What also causes me anxiety is that technology is also a problem to solve. Perfect music forever has become high resolution audio has become high definition audio has become vinyl spinning on turntables. The portable digital document in portable document format has become obsolete in the age of linked, machine readable data. Text mining offers ways to strip meaning from the tangled clutter of language or to strip language from the page or mine meaning from the ore of style or something. Mountains of text are now laid low, but the slag heaps of un-mineable documents threaten to bury the town. The codex discarded on a riverbank becomes an object rather than a source.

In fact, everything is an object now. We catalogue objects, collect objects, objects become database objects, objects orient toward ontologies. Things fall into line or create lines or become lines or push us to fall into line. Sometimes, I feel like I just can’t deal with it all.

And all the while, the churning hum of technology of data of objects pushes us people – symmetrically – to become data too. Uberfication. Archeology isn’t about the past. It’s not about people. It’s not about societies or buildings or art or identity or even the archaeologist. It is about data. Archaeology is a data problem to be solved. Uber is really a data analysis company. So is archaeology these days. 

To be clear, I’m part of the problem. I use the word workflow, I’ve talked about data, I’ve thought about blockchain (but not really), and I’ve even considered efficiency and inefficiency as metrics to evaluate practice. Even if I admit that good practices are inefficient, the friction in the system contributes energy to creativity. Industrial and post-industrial metaphors saturate my prose and introduce seams to the smooth contours of experienced reality.

Maybe it makes sense. After all, books have pages. Archaeology is a discipline born from industrial practices. Schliemann was an industrialist. The tools of the industrial and the post-industrial revolution – the railway, the assembly line, specialization, the manager, the spreadsheet, the database – have coevolved (and it been compounded by the university). It’s hardly surprising that archaeology is post-industrial these days and data driven.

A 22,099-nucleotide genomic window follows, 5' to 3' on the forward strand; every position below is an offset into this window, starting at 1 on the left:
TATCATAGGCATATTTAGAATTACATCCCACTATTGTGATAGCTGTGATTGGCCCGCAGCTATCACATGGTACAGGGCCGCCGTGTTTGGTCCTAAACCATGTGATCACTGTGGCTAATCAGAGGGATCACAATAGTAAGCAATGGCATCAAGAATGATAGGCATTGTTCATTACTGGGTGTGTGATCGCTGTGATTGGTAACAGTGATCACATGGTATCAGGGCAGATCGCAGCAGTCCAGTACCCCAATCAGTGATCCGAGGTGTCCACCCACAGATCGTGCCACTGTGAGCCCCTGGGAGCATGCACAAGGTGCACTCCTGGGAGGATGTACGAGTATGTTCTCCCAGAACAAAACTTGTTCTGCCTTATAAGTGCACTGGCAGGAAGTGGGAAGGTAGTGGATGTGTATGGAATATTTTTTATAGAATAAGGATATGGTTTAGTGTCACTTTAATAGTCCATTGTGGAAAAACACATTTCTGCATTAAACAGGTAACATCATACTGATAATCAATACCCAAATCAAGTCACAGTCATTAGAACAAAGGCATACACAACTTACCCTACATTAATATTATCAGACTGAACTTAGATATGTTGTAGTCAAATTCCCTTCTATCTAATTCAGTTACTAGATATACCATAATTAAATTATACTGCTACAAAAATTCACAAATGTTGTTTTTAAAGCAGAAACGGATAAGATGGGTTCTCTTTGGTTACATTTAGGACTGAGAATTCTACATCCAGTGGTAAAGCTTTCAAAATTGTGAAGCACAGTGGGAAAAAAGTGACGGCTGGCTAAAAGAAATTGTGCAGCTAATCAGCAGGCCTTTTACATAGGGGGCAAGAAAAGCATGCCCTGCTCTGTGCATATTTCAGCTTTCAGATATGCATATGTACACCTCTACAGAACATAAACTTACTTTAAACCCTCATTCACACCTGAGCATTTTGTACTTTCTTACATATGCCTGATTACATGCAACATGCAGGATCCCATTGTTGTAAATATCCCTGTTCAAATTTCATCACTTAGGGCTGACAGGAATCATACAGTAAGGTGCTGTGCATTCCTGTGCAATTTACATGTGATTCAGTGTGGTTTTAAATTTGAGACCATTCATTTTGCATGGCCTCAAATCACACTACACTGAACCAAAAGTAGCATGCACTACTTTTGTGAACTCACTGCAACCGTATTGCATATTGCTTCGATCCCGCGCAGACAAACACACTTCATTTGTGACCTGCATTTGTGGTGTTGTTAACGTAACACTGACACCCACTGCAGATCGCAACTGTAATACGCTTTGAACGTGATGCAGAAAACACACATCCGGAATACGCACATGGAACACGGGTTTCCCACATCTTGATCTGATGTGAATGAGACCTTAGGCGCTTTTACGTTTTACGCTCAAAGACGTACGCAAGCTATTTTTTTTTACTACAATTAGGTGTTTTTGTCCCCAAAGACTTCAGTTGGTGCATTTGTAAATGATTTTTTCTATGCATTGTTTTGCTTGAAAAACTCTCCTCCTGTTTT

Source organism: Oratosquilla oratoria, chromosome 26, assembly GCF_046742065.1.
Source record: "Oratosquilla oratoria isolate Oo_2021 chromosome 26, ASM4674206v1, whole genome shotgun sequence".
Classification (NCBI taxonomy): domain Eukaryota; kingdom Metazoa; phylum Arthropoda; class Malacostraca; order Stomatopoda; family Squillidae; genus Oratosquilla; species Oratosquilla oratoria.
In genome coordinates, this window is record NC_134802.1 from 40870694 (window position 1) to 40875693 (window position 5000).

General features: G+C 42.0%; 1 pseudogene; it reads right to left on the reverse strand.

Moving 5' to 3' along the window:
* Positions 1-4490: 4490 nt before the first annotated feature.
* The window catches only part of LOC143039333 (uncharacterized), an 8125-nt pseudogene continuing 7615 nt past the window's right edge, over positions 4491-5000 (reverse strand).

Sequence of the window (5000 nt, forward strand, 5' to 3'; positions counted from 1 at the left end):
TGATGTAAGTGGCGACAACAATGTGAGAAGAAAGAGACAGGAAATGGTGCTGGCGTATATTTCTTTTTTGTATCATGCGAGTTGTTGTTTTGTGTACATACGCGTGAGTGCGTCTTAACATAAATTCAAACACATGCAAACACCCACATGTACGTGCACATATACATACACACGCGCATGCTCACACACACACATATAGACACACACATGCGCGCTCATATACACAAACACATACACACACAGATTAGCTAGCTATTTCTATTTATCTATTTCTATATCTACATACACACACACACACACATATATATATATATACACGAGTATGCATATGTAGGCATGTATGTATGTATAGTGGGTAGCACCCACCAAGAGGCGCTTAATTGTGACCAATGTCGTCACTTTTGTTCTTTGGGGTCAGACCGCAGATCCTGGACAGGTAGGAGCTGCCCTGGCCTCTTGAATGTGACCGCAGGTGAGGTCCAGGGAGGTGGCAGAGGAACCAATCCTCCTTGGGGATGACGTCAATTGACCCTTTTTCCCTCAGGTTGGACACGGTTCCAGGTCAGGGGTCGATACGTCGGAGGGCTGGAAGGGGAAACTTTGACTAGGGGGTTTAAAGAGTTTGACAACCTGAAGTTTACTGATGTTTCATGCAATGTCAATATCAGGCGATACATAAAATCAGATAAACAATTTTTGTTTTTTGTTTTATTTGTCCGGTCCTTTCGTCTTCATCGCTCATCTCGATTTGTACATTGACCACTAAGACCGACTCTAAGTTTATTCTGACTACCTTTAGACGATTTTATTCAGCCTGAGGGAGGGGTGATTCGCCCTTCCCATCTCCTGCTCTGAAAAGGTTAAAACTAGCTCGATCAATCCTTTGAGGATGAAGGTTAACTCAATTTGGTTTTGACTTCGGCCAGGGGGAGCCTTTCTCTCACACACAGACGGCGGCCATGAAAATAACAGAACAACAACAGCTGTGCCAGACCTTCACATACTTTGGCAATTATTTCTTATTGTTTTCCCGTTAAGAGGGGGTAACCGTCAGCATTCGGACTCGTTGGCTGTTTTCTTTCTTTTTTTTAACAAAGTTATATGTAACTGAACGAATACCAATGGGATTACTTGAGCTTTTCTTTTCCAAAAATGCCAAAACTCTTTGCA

Even craft and slow and punk these days stands apart more and more as a response or a reaction. Craft beer isn’t less manufactured somehow and mechanical watches use silicon balance springs and were designed in AutoCad and 3D printed. Vacuum tube amplifiers have integrated circuits to balance the tubes.  Vinyl records are produced from digital masters. Craft and slow are an affect. There is no outside the digital.

Anyway, I’m spiraling now. I’m going to give a paper in September and it’s going to try to say some of these things in a way that embodies my very human anxiety. Digitally mediated anxiety. Craft anxiety. Intentionally imperfect to remind us that perfect data forever used to not be a thing.

Contingency, Roads, and Formation Processes in the Greek Countryside

This last week I’ve been working on transforming a paper that Dimitri Nakassis and I wrote from the 2016 Archaeological Institute of America annual meeting. The paper was for a panel organized by Deb Brown and Becky Seifried on the topic of abandoned settlements. Dimitri and I wrote not so much about settlements as about roads and routes through the Greek countryside using the Western Argolid as an example. 

As I’ve worked to transform the paper into a proper article, I’ve started to try to weave together two complicated little strands related to regional level intensive pedestrian survey. One strand understands the countryside as contingent and dynamic and challenges the perspective that rural Greece was backward or unchanging guide to ancient practices. The view of the Greek countryside as stagnant and conservative drew heavily on both contemporary Western views of conservative rural life as well as Orientalist ideas that the East was resistant to change and, as a result, and unreceptive to the forces of progress (and perhaps resistant to the transformative power of capital). The most obvious expression of this among Classicists was the tendency to look to rural life and practices as a place that preserved ancient culture. Efforts to conflate ancient places with modern villages by the modern Greek state reinforced the plausibility of a conservative countryside. This, in turn, supported the nationalist narrative advanced by both the West and the Greek state itself that the modern Greek nationstate had it roots in the Ancient Greek world. By changing Slavic, Albanian, or Turkish place names to the names of Ancient Greek places, the modern state sought less to overwrite the more recent history of the region and more to restore the authenticity of the Greek countryside.